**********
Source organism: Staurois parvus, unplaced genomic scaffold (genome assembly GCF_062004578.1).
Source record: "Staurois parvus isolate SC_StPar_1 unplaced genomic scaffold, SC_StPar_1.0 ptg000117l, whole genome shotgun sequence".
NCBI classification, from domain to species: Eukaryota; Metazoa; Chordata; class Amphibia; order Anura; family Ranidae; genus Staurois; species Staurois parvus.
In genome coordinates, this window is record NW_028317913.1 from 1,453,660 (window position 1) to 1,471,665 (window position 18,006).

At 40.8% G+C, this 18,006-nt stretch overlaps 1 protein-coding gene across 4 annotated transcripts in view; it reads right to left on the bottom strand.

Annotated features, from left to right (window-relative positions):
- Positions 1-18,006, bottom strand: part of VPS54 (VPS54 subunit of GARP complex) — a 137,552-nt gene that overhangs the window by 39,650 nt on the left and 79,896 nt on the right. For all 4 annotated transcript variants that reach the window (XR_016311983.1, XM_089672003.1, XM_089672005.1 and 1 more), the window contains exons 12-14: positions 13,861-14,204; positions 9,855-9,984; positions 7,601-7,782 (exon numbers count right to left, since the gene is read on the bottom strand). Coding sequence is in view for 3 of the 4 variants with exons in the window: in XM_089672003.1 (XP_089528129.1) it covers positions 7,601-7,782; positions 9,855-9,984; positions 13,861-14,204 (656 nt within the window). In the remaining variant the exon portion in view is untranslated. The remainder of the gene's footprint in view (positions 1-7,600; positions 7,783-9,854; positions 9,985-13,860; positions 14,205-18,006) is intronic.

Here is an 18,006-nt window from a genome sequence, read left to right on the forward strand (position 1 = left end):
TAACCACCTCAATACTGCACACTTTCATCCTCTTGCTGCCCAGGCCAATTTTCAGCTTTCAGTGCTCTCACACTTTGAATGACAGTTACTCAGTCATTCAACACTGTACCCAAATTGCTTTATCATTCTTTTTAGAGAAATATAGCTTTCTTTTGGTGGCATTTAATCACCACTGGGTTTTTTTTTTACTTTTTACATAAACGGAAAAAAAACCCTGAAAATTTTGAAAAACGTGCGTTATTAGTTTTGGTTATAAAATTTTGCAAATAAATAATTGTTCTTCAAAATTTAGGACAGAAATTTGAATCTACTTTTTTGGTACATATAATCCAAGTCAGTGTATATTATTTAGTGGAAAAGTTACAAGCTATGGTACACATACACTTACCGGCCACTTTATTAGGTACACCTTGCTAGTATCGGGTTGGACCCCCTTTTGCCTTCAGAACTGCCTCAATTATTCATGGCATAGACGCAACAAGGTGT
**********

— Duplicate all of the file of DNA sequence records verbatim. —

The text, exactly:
Source organism: Staurois parvus, unplaced genomic scaffold (genome assembly GCF_062004578.1).
Source record: "Staurois parvus isolate SC_StPar_1 unplaced genomic scaffold, SC_StPar_1.0 ptg000117l, whole genome shotgun sequence".
NCBI classification, from domain to species: Eukaryota; Metazoa; Chordata; class Amphibia; order Anura; family Ranidae; genus Staurois; species Staurois parvus.
In genome coordinates, this window is record NW_028317913.1 from 1,453,660 (window position 1) to 1,471,665 (window position 18,006).

At 40.8% G+C, this 18,006-nt stretch overlaps 1 protein-coding gene across 4 annotated transcripts in view; it reads right to left on the bottom strand.

Annotated features, from left to right (window-relative positions):
- Positions 1-18,006, bottom strand: part of VPS54 (VPS54 subunit of GARP complex) — a 137,552-nt gene that overhangs the window by 39,650 nt on the left and 79,896 nt on the right. For all 4 annotated transcript variants that reach the window (XR_016311983.1, XM_089672003.1, XM_089672005.1 and 1 more), the window contains exons 12-14: positions 13,861-14,204; positions 9,855-9,984; positions 7,601-7,782 (exon numbers count right to left, since the gene is read on the bottom strand). Coding sequence is in view for 3 of the 4 variants with exons in the window: in XM_089672003.1 (XP_089528129.1) it covers positions 7,601-7,782; positions 9,855-9,984; positions 13,861-14,204 (656 nt within the window). In the remaining variant the exon portion in view is untranslated. The remainder of the gene's footprint in view (positions 1-7,600; positions 7,783-9,854; positions 9,985-13,860; positions 14,205-18,006) is intronic.

Here is an 18,006-nt window from a genome sequence, read left to right on the forward strand (position 1 = left end):
TAACCACCTCAATACTGCACACTTTCATCCTCTTGCTGCCCAGGCCAATTTTCAGCTTTCAGTGCTCTCACACTTTGAATGACAGTTACTCAGTCATTCAACACTGTACCCAAATTGCTTTATCATTCTTTTTAGAGAAATATAGCTTTCTTTTGGTGGCATTTAATCACCACTGGGTTTTTTTTTTACTTTTTACATAAACGGAAAAAAAACCCTGAAAATTTTGAAAAACGTGCGTTATTAGTTTTGGTTATAAAATTTTGCAAATAAATAATTGTTCTTCAAAATTTAGGACAGAAATTTGAATCTACTTTTTTGGTACATATAATCCAAGTCAGTGTATATTATTTAGTGGAAAAGTTACAAGCTATGGTACACATACACTTACCGGCCACTTTATTAGGTACACCTTGCTAGTATCGGGTTGGACCCCCTTTTGCCTTCAGAACTGCCTCAATTATTCATGGCATAGACGCAACAAGGTGT